I Want One of These

Their website is slashdotted, but Wired's article Inventor Rejoices as TVs Go Dark, is enough to make me want a TV-B-Gone. (spotted via Boing-Boing, natch)

It fits on your keychain, “looks like an automobile remote, has just one button. When activated, it spends over a minute flashing out 209 different codes to turn off televisions, the most popular brands first.”

Some people will say it's antisocial, but so is the problem it solves. Wonder how much it costs?

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6 Responses to I Want One of These

  1. Its free, if there’s a universal remote in your house. Same function, just code scanning for the control…and all three of tv-b-gone’s sites are down, but here’s an article that says it goes for $19.00 in Canuck money…


    Or $15.22, approximately…

  2. Barsk says:

    Not sure how I feel about this. At my undergrad they wouldn’t let us have TV in the dorms because it was considered ‘anti-social’. Of course everyone just spliced cable from the dorm lounges into their rooms. But when this happened people didn’t just hole up in their rooms staring at their TVs (as would be so easy to do during the Maine winter). Rather, people would generally take breaks in their studying to gather in one person’s room to watch a favorite show (say ‘ER’ or ‘Friends’). So when we had TV in our dorm rooms socializing didn’t go down…it actually went up (I think people spent less time on the internet/playing computer or console games and would go watch TV with others). So I’m not sure how anti-social TV is in certain situations.

  3. Christy says:

    I saw the link on BoingBoing yesterday, before it was slashdotted, and the price for the gadget was about $15 with $5 for shipping (US dollars, in country shipping.)

  4. Sickduck says:

    Watching TV is anti-social? How should one call «forcing other people to accept your opinions and tastes and to stop doing what they like and start doing what you like instead»? A more useful gadget would be some kind of control that would emit vibes of compassion, understanding and tolerance in the room.

  5. Michael says:

    Noise is going to be the 21st century version of cigarette smoke.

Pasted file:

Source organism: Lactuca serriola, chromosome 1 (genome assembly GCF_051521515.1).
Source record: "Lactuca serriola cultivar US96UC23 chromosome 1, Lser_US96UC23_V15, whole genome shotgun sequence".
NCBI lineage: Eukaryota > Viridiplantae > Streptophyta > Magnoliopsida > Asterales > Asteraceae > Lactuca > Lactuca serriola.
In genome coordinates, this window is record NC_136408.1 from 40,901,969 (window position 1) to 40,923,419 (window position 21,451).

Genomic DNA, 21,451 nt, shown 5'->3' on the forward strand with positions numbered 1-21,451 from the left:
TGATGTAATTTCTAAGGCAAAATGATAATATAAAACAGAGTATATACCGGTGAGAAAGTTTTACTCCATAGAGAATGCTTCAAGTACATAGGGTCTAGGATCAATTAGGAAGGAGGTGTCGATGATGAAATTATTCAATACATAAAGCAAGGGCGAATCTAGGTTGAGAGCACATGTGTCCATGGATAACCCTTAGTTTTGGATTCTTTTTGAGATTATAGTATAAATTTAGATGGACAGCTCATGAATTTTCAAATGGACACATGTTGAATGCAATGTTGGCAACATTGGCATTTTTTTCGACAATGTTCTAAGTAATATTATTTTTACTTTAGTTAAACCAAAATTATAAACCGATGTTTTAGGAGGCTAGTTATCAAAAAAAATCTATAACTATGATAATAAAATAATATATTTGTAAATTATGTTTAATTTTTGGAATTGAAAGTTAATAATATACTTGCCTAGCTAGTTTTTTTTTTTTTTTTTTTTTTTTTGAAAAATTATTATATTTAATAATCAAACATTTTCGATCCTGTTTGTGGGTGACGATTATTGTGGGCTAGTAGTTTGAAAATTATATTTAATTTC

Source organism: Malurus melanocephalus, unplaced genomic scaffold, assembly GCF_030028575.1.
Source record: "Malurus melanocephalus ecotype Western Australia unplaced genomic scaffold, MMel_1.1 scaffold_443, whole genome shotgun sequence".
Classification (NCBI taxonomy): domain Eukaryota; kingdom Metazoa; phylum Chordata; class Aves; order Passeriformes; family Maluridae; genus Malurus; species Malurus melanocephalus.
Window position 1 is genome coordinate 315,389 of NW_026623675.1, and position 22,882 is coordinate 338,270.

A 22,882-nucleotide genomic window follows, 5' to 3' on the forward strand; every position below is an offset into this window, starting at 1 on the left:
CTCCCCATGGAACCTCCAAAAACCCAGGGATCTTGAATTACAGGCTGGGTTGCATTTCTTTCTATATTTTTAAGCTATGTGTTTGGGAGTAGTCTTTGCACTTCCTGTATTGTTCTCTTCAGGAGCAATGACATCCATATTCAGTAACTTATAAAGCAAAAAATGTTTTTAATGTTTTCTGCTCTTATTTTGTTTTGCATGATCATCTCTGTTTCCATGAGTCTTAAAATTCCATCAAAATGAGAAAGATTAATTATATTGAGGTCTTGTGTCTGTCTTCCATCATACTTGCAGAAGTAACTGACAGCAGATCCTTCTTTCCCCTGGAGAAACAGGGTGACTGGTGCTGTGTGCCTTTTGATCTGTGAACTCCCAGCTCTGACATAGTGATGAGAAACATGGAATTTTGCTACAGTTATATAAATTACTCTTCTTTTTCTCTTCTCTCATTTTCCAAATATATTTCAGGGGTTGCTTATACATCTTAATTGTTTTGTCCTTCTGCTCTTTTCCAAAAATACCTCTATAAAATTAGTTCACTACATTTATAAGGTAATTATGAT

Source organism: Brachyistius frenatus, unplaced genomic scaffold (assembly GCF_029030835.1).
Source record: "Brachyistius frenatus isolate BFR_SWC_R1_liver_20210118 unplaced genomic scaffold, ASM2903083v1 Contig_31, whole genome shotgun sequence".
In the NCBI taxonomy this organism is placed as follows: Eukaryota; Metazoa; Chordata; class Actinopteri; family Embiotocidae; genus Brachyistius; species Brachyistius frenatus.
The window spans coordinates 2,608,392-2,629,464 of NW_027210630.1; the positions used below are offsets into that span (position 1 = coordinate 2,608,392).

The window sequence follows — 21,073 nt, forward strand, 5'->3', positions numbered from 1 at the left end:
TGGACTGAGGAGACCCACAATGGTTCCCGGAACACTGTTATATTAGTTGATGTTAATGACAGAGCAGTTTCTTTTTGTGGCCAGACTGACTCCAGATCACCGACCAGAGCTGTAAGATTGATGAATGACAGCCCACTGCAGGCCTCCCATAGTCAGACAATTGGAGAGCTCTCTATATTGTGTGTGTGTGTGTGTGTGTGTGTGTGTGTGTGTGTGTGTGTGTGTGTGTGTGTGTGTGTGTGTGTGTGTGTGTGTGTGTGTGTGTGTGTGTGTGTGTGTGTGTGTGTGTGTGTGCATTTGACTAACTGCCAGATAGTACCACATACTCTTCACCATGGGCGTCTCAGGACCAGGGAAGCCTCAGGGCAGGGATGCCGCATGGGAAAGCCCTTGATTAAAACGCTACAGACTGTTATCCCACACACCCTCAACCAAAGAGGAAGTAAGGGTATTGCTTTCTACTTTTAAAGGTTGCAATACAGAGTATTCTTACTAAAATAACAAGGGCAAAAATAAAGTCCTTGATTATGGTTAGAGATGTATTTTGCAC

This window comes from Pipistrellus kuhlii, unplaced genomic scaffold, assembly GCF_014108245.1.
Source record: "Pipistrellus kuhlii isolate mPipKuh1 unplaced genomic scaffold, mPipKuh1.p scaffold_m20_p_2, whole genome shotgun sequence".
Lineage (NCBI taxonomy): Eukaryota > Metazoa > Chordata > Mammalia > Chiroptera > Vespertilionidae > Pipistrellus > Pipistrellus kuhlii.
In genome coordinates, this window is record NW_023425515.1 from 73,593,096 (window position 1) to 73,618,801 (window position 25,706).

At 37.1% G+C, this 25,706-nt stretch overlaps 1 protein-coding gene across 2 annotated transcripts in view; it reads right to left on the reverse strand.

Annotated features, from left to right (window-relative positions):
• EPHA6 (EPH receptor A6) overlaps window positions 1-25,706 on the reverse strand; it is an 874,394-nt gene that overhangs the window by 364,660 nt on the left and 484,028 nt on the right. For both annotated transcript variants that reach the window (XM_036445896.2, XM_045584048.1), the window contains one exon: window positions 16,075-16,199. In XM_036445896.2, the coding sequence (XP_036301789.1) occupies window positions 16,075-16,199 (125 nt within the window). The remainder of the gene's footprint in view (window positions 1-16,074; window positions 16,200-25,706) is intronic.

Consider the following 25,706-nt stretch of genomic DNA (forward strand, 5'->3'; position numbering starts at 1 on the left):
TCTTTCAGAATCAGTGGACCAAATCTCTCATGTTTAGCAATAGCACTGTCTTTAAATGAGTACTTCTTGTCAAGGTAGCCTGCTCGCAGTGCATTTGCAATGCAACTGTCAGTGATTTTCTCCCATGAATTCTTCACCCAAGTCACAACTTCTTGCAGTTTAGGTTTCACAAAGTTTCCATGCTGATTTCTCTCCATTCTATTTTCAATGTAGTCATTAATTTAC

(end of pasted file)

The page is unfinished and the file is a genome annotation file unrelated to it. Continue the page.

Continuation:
6. Barsk says:

    $15.00 (well, $14.99).

    I still don’t like it though. Reading more and more about it, the whole thing seems like an Atkins diet for TVs. Forget having the willpower to not watch, we’ll just kill it for you. It doesn’t solve the underlying problem though (that you have to live with a TV and your attention span and social skills have declined so greatly).

    “Altman, 47, first got the idea for TV-B-Gone a decade ago when he was out with friends at a restaurant and they found themselves all glued to the perched TV instead of talking to each other. No one was around to turn the TV off.” I say, why not just force yourself to stop watching? (I know Altman did but why didn’t he do so then and why didn’t he get his friends to stop watching either?)

    When I was growing up my parents didn’t have cable and significantly limited how much TV I was allowed to watch. Now I have cable and I almost never watch it. I couldn’t tell you what 95% of the stations I get are. When I do watch TV it consists mainly of sporting events and news (I count the daily show as news). Watching sports on TV is a social event for me…if I’m not at a friend’s place (or don’t have guests at mine) I’ll go to a sports bar. Watching the news, well I normally do that alone. I’ll catch a regular show from time to time (mostly Law & Order) but that’s about it. My attitude towards TV is take it or leave it, but when I’m out at a restaurant or with friends I’m not fixated on the TV…I don’t even notice one is there a vast majority of the time.

    I agree that noise will be the 21st century version of cigarette smoke but I don’t think the solution is to force other people’s TVs off. I think it’s a matter of self control and willpower not to watch. And hey, maybe there are times when the TV is more interesting than the conversation…

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